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Grand jury: Deputies justified in Vail shooting death

Saturday, November 16, 2013 2:00 am

By Danielle E. Gaines News-Post Staff

The Frederick County grand jury decided Friday that the use of force by Frederick County sheriff’s deputies was justified in the shooting death of Daniel Alain Vail.

Vail, 19, died Jan. 10 when members of the sheriff’s office’s Special Services Team entered his apartment in the 4800 block of Westwind Drive near Mount Airy looking for evidence related to a home invasion in Howard County in which Vail was a suspect.

After using a flash-bang diversionary device upon entering the apartment, deputies went into Vail’s bedroom, where they said he pointed a shotgun at them.

When Vail failed to drop the weapon after multiple warnings, two deputies fired 18 shots from their department-issued handguns, killing him.

The deputies involved were Deputy First Class Charles Zang and Deputy First Class Kevin Riffle.

Vail was pronounced dead at the scene.

On Friday, the Frederick County State’s Attorney’s Office announced the grand jury’s decision.

The testimony lasted a little more than three hours.

According to the state’s attorney’s office, the grand jury heard from Detective Daniel Romeril, who investigated the case for the sheriff’s office; Sgt. Jason Null, a use-of-force expert for the sheriff’s office; Zang and Riffle; a deputy medical examiner; and Vail’s mother, Vallery Vail, who was home at the time of the shooting.

After hearing the testimony and viewing the evidence presented, the grand jury found the deputies’ actions were justified, the state’s attorney’s office said.

In a news release issued Friday afternoon, the state’s attorney’s office laid out its interactions with the grand jury.

It is the policy of the state’s attorney’s office to communicate the complete file to the grand jury, while explaining to them the current law on criminal homicide.

“This forum is not one for advocacy, but strictly for investigative purposes,” the release said.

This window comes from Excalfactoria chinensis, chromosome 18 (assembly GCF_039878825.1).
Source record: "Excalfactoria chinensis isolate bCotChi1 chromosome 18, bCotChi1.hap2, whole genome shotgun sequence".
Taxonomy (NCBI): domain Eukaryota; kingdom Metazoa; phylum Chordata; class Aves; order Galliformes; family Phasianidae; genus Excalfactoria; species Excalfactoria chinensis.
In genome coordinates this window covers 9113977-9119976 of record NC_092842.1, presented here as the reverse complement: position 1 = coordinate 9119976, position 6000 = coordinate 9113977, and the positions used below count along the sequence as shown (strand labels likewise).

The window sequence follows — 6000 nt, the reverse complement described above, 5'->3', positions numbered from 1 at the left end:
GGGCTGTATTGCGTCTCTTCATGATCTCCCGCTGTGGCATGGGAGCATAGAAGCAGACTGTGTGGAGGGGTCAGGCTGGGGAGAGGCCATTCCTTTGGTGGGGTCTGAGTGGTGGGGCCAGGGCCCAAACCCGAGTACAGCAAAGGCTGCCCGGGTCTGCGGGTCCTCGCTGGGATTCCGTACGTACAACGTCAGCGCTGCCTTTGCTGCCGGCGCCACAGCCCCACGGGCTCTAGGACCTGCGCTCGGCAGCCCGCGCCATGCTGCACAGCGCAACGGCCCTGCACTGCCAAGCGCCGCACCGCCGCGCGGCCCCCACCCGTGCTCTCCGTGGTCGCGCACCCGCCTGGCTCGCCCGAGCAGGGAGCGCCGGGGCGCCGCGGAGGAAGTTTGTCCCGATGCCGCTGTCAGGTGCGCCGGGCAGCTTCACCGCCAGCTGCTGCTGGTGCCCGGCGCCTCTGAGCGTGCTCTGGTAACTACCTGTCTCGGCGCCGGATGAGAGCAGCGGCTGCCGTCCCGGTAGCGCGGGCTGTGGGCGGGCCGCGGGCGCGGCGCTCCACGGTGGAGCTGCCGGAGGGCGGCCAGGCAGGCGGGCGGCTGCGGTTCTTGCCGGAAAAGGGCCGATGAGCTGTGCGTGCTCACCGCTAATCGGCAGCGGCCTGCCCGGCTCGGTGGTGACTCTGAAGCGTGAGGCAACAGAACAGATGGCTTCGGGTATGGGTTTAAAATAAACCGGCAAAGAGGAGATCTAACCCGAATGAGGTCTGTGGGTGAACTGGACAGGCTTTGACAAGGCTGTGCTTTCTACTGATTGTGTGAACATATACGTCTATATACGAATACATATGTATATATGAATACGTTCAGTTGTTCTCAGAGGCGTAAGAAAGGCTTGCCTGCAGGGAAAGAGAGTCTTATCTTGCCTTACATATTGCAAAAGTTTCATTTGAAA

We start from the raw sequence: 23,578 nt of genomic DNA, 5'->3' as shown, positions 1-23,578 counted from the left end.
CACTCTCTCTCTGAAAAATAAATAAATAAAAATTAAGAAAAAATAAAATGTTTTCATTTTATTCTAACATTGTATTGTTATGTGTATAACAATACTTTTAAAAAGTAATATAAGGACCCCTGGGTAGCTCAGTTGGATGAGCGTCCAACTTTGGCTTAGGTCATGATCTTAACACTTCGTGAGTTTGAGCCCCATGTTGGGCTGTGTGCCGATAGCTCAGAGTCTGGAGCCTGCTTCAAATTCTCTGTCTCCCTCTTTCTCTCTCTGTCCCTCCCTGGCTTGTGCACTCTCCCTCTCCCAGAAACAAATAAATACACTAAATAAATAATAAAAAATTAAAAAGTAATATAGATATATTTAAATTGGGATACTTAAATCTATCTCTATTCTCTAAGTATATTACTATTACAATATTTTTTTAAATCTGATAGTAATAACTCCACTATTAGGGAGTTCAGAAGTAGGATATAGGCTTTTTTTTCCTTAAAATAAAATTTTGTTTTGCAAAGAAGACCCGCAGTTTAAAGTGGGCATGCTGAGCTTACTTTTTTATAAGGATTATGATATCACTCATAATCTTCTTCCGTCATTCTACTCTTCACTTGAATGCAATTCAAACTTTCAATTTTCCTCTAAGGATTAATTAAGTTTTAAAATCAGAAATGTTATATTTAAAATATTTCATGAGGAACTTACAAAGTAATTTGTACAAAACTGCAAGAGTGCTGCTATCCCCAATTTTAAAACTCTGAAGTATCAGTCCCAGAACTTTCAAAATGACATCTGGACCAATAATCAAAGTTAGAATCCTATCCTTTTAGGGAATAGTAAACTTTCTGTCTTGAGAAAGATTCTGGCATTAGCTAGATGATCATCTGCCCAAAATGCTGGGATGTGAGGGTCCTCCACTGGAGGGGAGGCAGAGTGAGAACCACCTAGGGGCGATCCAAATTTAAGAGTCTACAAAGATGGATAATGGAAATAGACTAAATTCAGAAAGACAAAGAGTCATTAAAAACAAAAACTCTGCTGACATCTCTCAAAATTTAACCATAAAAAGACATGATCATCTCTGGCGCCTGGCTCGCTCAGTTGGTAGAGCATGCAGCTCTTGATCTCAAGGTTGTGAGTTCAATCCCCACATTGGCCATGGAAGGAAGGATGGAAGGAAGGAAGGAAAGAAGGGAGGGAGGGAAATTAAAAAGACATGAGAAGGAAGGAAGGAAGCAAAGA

Further information was not made available because state law mandates that testimony during grand jury proceedings remain secret.

“The decision of the grand jury really affirms the actions of the deputies,” Sheriff Chuck Jenkins said Friday evening. “There was no criminality or criminal act on their part.”

Jenkins said an internal investigation within the department is nearly closed and he believes the deputies acted within agency policy. They returned to regular duty some time ago, Jenkins said.

Questions remain for family.

Dominic Iamele, a Baltimore attorney representing Vail’s family, said many questions remain for them after the grand jury’s decision. Because the criminal investigation was ongoing, they haven’t been able to read incident reports or see Vail’s autopsy report, he said.

Iamele said the family knows one thing for certain — that things didn’t have to happen this way.

“It is our understanding that young Mr. Vail was surveilled going to his job at a gas station,” Iamele said. “Any search and seizure could have occurred between 9 and 5. Nobody was there. Instead, they came in the middle of the night.”

Vail’s family believes he was stunned and confused at the time of the shooting because of the flash-bang. Iamele condemned the nature of the warrant service.

“When you have the aura of a military unit, it sort of takes away from the civil society that we live in,” he said.

The family has also argued that bullet holes in a curtain that match up to bullet holes in the home’s wall indicate that Vail could have been looking out the window to investigate the commotion caused by the flash-bang.

The family believes injuries to Vail’s hands show that he was holding back the curtain, while the sheriff’s office has said the injuries, coupled with damage to the 12-gauge shotgun, are consistent with Vail pointing the gun at the deputies.

Iamele said Vail’s family has not decided whether they will pursue any other legal action yet.

“One thing we would like to see before we make that decision is all of the reports from Howard County, all of the reports from Frederick County, all of the reports from the medical examiner,” he said. “Thus far, we have not been able to access those documents.”

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